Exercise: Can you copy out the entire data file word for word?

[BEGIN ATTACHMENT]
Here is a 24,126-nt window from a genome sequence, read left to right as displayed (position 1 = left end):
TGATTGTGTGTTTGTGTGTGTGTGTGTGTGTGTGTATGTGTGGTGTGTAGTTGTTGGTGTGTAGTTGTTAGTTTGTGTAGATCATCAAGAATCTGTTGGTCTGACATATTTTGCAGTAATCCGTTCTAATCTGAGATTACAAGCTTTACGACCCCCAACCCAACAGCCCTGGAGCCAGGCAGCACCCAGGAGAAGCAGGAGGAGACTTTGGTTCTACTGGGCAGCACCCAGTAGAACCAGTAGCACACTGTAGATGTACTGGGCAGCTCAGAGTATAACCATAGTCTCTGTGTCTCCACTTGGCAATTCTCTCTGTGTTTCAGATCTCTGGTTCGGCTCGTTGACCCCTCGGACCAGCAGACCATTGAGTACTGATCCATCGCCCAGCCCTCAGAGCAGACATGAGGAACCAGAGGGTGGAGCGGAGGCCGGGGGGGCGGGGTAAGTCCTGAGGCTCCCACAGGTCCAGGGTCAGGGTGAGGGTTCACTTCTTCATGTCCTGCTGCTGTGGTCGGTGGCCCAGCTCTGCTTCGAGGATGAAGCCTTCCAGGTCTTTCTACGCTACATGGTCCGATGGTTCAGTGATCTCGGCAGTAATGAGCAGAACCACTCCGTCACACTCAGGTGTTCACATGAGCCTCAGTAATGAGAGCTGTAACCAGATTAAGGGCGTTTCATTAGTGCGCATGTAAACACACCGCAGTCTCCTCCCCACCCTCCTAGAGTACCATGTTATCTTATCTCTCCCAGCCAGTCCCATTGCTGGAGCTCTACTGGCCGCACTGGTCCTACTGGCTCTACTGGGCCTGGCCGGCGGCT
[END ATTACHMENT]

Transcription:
Here is a 24,126-nt window from a genome sequence, read left to right as displayed (position 1 = left end):
TGATTGTGTGTTTGTGTGTGTGTGTGTGTGTGTGTATGTGTGGTGTGTAGTTGTTGGTGTGTAGTTGTTAGTTTGTGTAGATCATCAAGAATCTGTTGGTCTGACATATTTTGCAGTAATCCGTTCTAATCTGAGATTACAAGCTTTACGACCCCCAACCCAACAGCCCTGGAGCCAGGCAGCACCCAGGAGAAGCAGGAGGAGACTTTGGTTCTACTGGGCAGCACCCAGTAGAACCAGTAGCACACTGTAGATGTACTGGGCAGCTCAGAGTATAACCATAGTCTCTGTGTCTCCACTTGGCAATTCTCTCTGTGTTTCAGATCTCTGGTTCGGCTCGTTGACCCCTCGGACCAGCAGACCATTGAGTACTGATCCATCGCCCAGCCCTCAGAGCAGACATGAGGAACCAGAGGGTGGAGCGGAGGCCGGGGGGGCGGGGTAAGTCCTGAGGCTCCCACAGGTCCAGGGTCAGGGTGAGGGTTCACTTCTTCATGTCCTGCTGCTGTGGTCGGTGGCCCAGCTCTGCTTCGAGGATGAAGCCTTCCAGGTCTTTCTACGCTACATGGTCCGATGGTTCAGTGATCTCGGCAGTAATGAGCAGAACCACTCCGTCACACTCAGGTGTTCACATGAGCCTCAGTAATGAGAGCTGTAACCAGATTAAGGGCGTTTCATTAGTGCGCATGTAAACACACCGCAGTCTCCTCCCCACCCTCCTAGAGTACCATGTTATCTTATCTCTCCCAGCCAGTCCCATTGCTGGAGCTCTACTGGCCGCACTGGTCCTACTGGCTCTACTGGGCCTGGCCGGCGGCT